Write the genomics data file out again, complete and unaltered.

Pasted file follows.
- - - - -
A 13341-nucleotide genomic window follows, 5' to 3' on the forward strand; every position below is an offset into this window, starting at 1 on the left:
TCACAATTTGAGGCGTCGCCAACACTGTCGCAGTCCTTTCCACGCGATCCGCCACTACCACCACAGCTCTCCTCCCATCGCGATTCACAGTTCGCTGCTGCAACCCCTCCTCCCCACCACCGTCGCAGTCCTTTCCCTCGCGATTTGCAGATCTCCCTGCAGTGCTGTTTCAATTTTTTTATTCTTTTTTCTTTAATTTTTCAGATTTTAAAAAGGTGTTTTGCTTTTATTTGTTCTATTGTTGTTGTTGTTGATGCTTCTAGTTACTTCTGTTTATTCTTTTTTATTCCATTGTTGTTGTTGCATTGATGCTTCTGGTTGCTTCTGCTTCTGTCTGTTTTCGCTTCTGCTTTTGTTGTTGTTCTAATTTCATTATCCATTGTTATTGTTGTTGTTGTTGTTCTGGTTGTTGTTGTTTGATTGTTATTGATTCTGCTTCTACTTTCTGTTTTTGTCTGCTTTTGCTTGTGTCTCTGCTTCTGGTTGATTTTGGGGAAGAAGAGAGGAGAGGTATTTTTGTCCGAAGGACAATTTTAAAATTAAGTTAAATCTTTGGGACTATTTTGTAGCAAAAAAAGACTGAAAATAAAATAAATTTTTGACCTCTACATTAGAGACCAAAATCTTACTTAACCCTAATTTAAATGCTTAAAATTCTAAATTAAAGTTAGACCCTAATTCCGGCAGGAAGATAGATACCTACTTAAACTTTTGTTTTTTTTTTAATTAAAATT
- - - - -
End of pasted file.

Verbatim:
A 13341-nucleotide genomic window follows, 5' to 3' on the forward strand; every position below is an offset into this window, starting at 1 on the left:
TCACAATTTGAGGCGTCGCCAACACTGTCGCAGTCCTTTCCACGCGATCCGCCACTACCACCACAGCTCTCCTCCCATCGCGATTCACAGTTCGCTGCTGCAACCCCTCCTCCCCACCACCGTCGCAGTCCTTTCCCTCGCGATTTGCAGATCTCCCTGCAGTGCTGTTTCAATTTTTTTATTCTTTTTTCTTTAATTTTTCAGATTTTAAAAAGGTGTTTTGCTTTTATTTGTTCTATTGTTGTTGTTGTTGATGCTTCTAGTTACTTCTGTTTATTCTTTTTTATTCCATTGTTGTTGTTGCATTGATGCTTCTGGTTGCTTCTGCTTCTGTCTGTTTTCGCTTCTGCTTTTGTTGTTGTTCTAATTTCATTATCCATTGTTATTGTTGTTGTTGTTGTTCTGGTTGTTGTTGTTTGATTGTTATTGATTCTGCTTCTACTTTCTGTTTTTGTCTGCTTTTGCTTGTGTCTCTGCTTCTGGTTGATTTTGGGGAAGAAGAGAGGAGAGGTATTTTTGTCCGAAGGACAATTTTAAAATTAAGTTAAATCTTTGGGACTATTTTGTAGCAAAAAAAGACTGAAAATAAAATAAATTTTTGACCTCTACATTAGAGACCAAAATCTTACTTAACCCTAATTTAAATGCTTAAAATTCTAAATTAAAGTTAGACCCTAATTCCGGCAGGAAGATAGATACCTACTTAAACTTTTGTTTTTTTTTTAATTAAAATT